As far as the bulk of the story is concerned, Stewart officially carried a huge movie tent-pole on her back, with ease. She's virtually in every shot of this movie. Exchanging glowering glaces and stares with Edward and Jacob. It's a pleasure to see Stewart embedding the nuances of love's subtleties. To see her lips curl ever so slightly every time the vamp (or American Indian) she loves so dearly comes near. Or the way she looks without looking directly, her hands don't have a place to be put, and she almost get's stupefied. Speaking of her love life; My God almighty, is this girl put through some legit emotional hell and back. This book/movie really worked her over good, like a bad Tyson fight son. Losing a lover? I've been there; we all have. Or... Well... Maybe we haven't all experienced--love-between-a-vampire-who-left-me-and-then-I-fell-in-love-with-my-best-friend-who-I-don't-wanna-commit-to-'cuz-it'll-ruin-the-friendship-plus-I-recently-found-out-he's-a-werewolf... love. But love just the same. And man, do I not want the struggle she's in. So in conclusion... Stewart is as good as everybody said she was. The pain on the paper she read, was personified in her performance, and it was--in the truest sense of the word--awesome.

Anna Kendrick, as Bella's by the by friend was more annoying then helpful to her screen presence in this film. But with her recent slam dunk in Up In The Air and snagging an Oscar nod, I wonder what the producers are gonna do for her next time around?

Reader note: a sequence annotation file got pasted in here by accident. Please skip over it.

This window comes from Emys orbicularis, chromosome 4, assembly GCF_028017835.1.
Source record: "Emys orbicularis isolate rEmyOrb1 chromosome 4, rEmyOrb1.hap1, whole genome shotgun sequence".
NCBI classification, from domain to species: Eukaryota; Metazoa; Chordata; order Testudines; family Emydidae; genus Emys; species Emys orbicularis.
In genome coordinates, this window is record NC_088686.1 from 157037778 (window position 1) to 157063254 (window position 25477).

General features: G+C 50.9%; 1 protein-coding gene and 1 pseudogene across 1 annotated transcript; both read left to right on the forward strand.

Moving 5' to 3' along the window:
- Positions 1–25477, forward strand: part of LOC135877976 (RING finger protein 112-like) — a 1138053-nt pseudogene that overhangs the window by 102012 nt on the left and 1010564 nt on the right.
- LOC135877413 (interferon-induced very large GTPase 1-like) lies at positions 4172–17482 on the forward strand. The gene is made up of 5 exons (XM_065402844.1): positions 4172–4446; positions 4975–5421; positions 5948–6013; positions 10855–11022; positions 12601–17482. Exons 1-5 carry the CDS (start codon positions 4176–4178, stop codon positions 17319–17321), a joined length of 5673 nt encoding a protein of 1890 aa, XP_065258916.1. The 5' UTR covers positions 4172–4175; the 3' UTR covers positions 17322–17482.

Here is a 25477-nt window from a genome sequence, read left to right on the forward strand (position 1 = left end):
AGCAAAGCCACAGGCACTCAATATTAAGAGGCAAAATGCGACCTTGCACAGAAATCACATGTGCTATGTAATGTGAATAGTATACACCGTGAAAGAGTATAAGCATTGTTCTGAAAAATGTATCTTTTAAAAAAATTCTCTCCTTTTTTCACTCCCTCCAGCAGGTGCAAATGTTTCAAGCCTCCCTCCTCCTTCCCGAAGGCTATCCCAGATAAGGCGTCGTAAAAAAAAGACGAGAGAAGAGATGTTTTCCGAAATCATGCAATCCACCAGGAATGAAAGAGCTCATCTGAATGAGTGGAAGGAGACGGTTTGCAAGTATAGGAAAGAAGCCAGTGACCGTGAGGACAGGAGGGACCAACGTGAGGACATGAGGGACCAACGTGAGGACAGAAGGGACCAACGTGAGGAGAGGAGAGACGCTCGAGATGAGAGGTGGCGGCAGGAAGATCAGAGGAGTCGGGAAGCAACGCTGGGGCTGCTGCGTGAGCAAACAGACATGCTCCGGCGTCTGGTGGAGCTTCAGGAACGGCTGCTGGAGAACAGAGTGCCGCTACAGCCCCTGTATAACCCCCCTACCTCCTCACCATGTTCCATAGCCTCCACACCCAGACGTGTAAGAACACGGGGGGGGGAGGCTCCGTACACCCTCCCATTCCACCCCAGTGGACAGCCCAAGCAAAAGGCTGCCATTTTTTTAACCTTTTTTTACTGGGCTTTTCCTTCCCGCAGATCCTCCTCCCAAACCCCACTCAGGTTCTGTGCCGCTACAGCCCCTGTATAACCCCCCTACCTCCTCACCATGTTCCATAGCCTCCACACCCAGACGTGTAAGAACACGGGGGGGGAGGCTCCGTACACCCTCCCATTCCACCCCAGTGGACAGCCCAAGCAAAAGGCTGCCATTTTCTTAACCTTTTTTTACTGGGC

As far as the wolfman goes; Taylor Lautner showed me something, in and out of the movie. First, let's commend him for throwing on the weight, and really busting his ass to keep the role. Way to go. Seriously. Christain Bale, De Niro, Theron, they'd all be proud. Anyway. During the 130 minute run time, I found a few things with him, I like. He knows just how good looking that mug of his is, and knows how to accentuate it. Which also hurt and helped him, depending on the scene. Staying calm, going with a, "I know I'm hot and I talk cool, and chill. No big deal..." approach in his lines, was, appropriate given where his character goes in the this installment. But as a whole, he's good, but he needs work. Period. He has the potential to clean up his act to the point where he can show us just why he's still gonna be around (and the highest paid teenager with 7.5 a movie now). Just like someone else's career when he was young too... Less is more Taylor, you showed me that already, but just don't loose it man. Now given his off screen presence and exposure, his major celebrity and his truly astronomical sex appeal, this young man, is this decade's equivalent to Brad Pitt just outa Thelma & Louise. They both had a lot to learn about spitting lines out, and using their strengths, and not just falling back on their supreme looks. Yes, Lautner's now an international sex symbol of new age Hollywood classic proportions. As I heard in the movie, "The wolf's outa the bag..." Now let's see how he handles it. 

Pattinson does take the less-is-more approach... overboard. His melancholy demeanor is like dry chicken; it's still chicken, but damn is it a shame it's not juicy and tender, guess I'll just force it down. The Rog (Ebert) had this to say among other things concerning him: